OXFAM has also started the People’s Vaccine Alliance, a coalition of organizations and leaders advocating for COVID-19 knowledge and technology to be shared widely, and for patents to be waived.
AstraZeneca has already partnered with Serum Institute of India (SII), the world's largest vaccine manufacturer, to produce doses for India and other low and middle-income countries. When asked if they have plans to share their vaccine technology, Pfizer reiterated its commitment to equity and said it will provide up to 40 million vaccine doses to COVAX in 2021, and Moderna did not reply. (Most of Moderna’s doses have been sold off to rich countries and it has not signed onto COVAX.) Meanwhile, China is giving away hundreds of thousands of doses made in house to others and the United Arab Emirates has bought doses in bulk to share with its allies, both likely seeking influence in the countries they help.
Patent laws protect profits for companies, which encourages more drug research and development, the logic goes. But Plamondon pointed out that public dollars helped fund COVID-19 vaccine development in the first place. “Organizations are calling pharmaceuticals to open up and share their recipe because their development relied on public dollars and should be a public good,” she said.
Canada, the U.S., and Israel alone committed billions of tax dollars to pharmaceutical companies back in the summer, before vaccines were ready. “I don’t really feel too sorry for pharma companies right now because they have a long-term mechanism to stay involved (with COVID-19),” Plamondon said. “Should they make excess profits at the cost of holding up the entire global health of humanity?”
It’s not too late to implement meaningful solutions: companies can continue scaling up production and partner with local research institutions that could also develop COVID-19 treatments, and countries that have bought doses directly from pharmaceutical corporations could explicitly include COVAX commitments in their contracts, and deliver a portion to COVAX in real time, Chagla said.
“Competitors around the world have manufacturing facilities in lower-income countries and elsewhere where they could very well retool and develop vaccines in-house,” Chagla said.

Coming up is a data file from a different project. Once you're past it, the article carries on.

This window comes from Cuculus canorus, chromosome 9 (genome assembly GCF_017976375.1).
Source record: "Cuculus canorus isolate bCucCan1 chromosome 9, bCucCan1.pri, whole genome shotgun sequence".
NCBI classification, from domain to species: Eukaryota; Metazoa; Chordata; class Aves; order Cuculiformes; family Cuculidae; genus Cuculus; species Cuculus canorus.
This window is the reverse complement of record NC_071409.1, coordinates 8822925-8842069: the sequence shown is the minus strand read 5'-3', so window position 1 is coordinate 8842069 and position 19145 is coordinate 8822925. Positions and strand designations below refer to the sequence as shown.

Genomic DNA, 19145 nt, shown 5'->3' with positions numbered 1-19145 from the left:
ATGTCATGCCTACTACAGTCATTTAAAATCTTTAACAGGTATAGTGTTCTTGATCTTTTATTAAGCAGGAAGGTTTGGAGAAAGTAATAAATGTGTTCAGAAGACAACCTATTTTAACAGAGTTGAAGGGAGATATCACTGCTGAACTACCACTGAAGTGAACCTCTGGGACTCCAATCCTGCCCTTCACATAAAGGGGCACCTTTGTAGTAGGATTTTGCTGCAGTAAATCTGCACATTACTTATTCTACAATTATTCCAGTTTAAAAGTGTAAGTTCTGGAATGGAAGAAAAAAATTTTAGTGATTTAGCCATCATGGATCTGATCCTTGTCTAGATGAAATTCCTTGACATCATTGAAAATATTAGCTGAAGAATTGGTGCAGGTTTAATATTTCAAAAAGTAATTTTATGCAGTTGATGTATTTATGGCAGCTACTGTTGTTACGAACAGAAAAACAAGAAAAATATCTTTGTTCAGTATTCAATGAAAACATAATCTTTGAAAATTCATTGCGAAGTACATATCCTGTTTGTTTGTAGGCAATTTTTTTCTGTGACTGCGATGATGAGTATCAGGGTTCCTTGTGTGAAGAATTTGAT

Domestic pressure vs. ‘global good’
Saxinger said she isn’t surprised that leaders have prioritized their own people. “The initial flurry of setting aside vaccines for your own population was motivated by the fact that you'd be criticized if you did not do that,” she said. “People have been so fearful for so long and they want out of that fear...But we’ve gotten going and attention needs to be paid elsewhere.”
Plamondon said she has noticed people comparing their country’s own vaccine rates to those elsewhere—people living in Canada, where about 0.8 percent of the population has been fully vaccinated, comparing themselves to the U.S., where more than 6 percent of people have been, for example.
“What is not getting as much attention is what that tension is doing to further divide countries,” Plamondon said. “It’s in everybody's best interest if we treat this global pandemic like a global pandemic and pool our collective resources.”
And while the “public good” is a huge argument for making the vaccine race equitable, Saxinger said there is also a “business case” to be made. For economies to recover, many of which are global and interconnected, everyone needs to make it to the other side. Travel also won’t fully return until then, she said.
“Maybe this will speak louder for some people than humanitarian arguments, as sad as that is: A lot of people are not thinking about the implications of their holiday,” Saxinger added. “What country have you gone to—that you want to go to again—that hasn’t had a good vaccination campaign and is a place with higher transmission and higher risk?”
There is hope, though. The world is about halfway through the WHO’s “100-day challenge,” which encourages people and organizations to commit to vaccine equity. In the first 50 days, France, Germany, the U.K., and the U.S. made new commitments to COVAX.
“This can’t be business as usual and there is an urgent need for countries to share doses and technology, scale up manufacturing, and ensure that there is a sustainable supply of vaccines so that everyone, everywhere can receive a vaccine,” Tedros said.